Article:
Commercial chargers may have connected features that enable deployment and scaling while minimizing the need and cost for infrastructure upgrades, such as daisy chaining, power sharing, or power limiting.  

Level 2 public chargers 

Public Level 2 charging stations are often found in parking lots or directly on the street – in which case we call them curbside chargers. When it comes to public charging, safety of installation, uptime and payment processing are key. Smart, connected stations with proper cable management can minimize tripping risks, report on issues with the station impacting charging and also allow station owners to earn revenue for their charging services.  

One of the main things that sets Level 2 curbside EV chargers apart is a design that’s better suited for on-street installation. Some have features that aim to prevent abuse and vandalism – like locked holsters – and create safer environments for drivers and pedestrians – like cable management solutions. Chargers like the FLO SmartTWO-BSR, are also designed to accommodate parallel parking and charging ports located on either side of a car.  

Curbside chargers are used to create public networks that offer power for two types of drivers:  

  1. People on the go. Located in neighborhoods where high volumes of people shop, dine, and live, charging stations can even help attract customers to local businesses.  
  2. People who don’t have a charger at home. Public installations offer an equity-promoting solution, making EVs more attainable for people living in multi-family homes or apartments without dedicated parking or practical in-building charging options. They can also support cities’ climate goals by encouraging EV adoption.  

Podcast: Are EVs a threat to the grid? 

Level 3 fast chargers (a/k/a DCFC or Direct Current Fast Chargers) 

The output of a fast charger varies from one model to the next: it can range anywhere from 25kW to 350kW+, which means they can deliver an 80%charge within just a few minutes to 45 minutes, depending on the station, the vehicle and starting state of charge.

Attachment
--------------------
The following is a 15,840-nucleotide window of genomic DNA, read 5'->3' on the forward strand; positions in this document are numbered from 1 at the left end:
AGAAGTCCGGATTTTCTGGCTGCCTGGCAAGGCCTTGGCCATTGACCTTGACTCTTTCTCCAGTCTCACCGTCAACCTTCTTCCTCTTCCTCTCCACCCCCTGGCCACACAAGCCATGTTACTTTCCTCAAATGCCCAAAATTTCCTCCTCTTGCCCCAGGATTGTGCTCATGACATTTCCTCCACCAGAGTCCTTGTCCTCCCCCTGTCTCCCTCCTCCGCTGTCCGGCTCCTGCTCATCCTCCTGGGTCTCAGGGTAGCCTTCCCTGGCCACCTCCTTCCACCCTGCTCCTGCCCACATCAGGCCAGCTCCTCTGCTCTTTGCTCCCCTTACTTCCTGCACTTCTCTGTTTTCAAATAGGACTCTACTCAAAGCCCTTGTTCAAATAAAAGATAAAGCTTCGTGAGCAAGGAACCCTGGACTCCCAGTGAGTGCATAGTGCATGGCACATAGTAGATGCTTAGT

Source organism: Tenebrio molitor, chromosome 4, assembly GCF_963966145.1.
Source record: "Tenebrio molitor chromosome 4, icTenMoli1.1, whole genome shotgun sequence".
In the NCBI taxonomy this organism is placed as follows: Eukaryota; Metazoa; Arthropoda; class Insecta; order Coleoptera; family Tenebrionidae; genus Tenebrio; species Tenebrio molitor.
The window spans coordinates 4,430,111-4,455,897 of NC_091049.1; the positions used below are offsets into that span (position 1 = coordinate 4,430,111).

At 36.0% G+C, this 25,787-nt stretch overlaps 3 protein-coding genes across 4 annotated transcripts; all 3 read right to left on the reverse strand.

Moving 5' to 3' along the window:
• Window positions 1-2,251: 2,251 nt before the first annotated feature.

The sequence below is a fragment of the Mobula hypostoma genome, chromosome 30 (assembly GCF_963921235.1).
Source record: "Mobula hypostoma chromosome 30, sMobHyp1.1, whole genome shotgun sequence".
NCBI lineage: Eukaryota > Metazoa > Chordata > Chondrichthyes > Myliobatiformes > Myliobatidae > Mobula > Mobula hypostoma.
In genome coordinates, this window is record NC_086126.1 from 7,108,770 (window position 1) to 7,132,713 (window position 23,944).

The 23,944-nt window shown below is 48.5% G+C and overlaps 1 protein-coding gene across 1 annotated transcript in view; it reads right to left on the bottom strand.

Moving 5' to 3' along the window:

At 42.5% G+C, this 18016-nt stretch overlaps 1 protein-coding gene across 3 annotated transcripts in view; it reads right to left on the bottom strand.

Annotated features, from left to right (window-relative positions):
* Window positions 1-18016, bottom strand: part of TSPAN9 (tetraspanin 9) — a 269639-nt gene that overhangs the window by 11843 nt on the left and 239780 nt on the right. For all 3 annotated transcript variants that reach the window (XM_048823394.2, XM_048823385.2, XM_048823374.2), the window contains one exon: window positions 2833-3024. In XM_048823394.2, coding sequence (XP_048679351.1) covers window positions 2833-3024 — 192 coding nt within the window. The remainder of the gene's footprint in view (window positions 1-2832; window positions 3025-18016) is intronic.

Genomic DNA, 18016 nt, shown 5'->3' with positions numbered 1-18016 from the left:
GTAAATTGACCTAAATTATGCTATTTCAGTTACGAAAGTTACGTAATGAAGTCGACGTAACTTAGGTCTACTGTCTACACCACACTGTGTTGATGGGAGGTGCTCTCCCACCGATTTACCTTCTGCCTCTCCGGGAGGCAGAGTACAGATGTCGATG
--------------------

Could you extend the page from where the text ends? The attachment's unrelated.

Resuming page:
Level 3 chargers use direct current (DC) to deliver power quickly, until around 80% of a full charge, at which point the vehicle slows the charge down. Why? The answer is battery protection and safety. Think of your battery like a bucket of water: you can fill it quickly at first, but as you approach the rim, you’ll need to slow down to avoid spilling. In the case of an EV battery, spilling is equivalent to potential damage. 

These units cost more to deploy, require more space to install, and, due to their higher output and direct current, need specific electrical infrastructure. The extra effort can be well worth it, though, because they are an essential part of convenient and reliable EV charging networks. Depending on the pricing model, using a fast charger can be more expensive – but they’ll get you back on the road quicker.  

You may not have to use fast chargers often, since they’re typically located near major highways, and most drivers choose less expensive Level 2 charging when it’s convenient, such as at home and at work.  Level 3s, on the other hand aim to serve the users who need a quick charge, for example because they are driving longer distances. As speeds increase, they are starting to work more like traditional gas stations: show up, refill, and be on your way. Many even have the ability to charge two cars at once! But do yourself a favour and check the capacity of your EV – many models have a power capacity limit, meaning that you could end up paying for speeds your vehicle can’t actually take advantage of.  

Some fast chargers are designed to discourage vandalism and withstand very diverse climates – for example, you can find FLO’s EV chargers across North America, from California to Alaska! DC fast chargers, like our SmartDC charging station, are equipped with both CHAdeMO and SAE Combo (CCS1) fast charging connectors, and are compatible with most EV models – including Tesla – with the proper adaptor.  

It takes all kinds! 

For now, there are three key types of chargers that get us from point A to point B, and there may be even more in the future. Whether you’re an individual or a business, there’s a charger out there that’s designed to fit your needs! If you’re looking for your perfect solution, visit our site for home chargers or contact us about our commercial units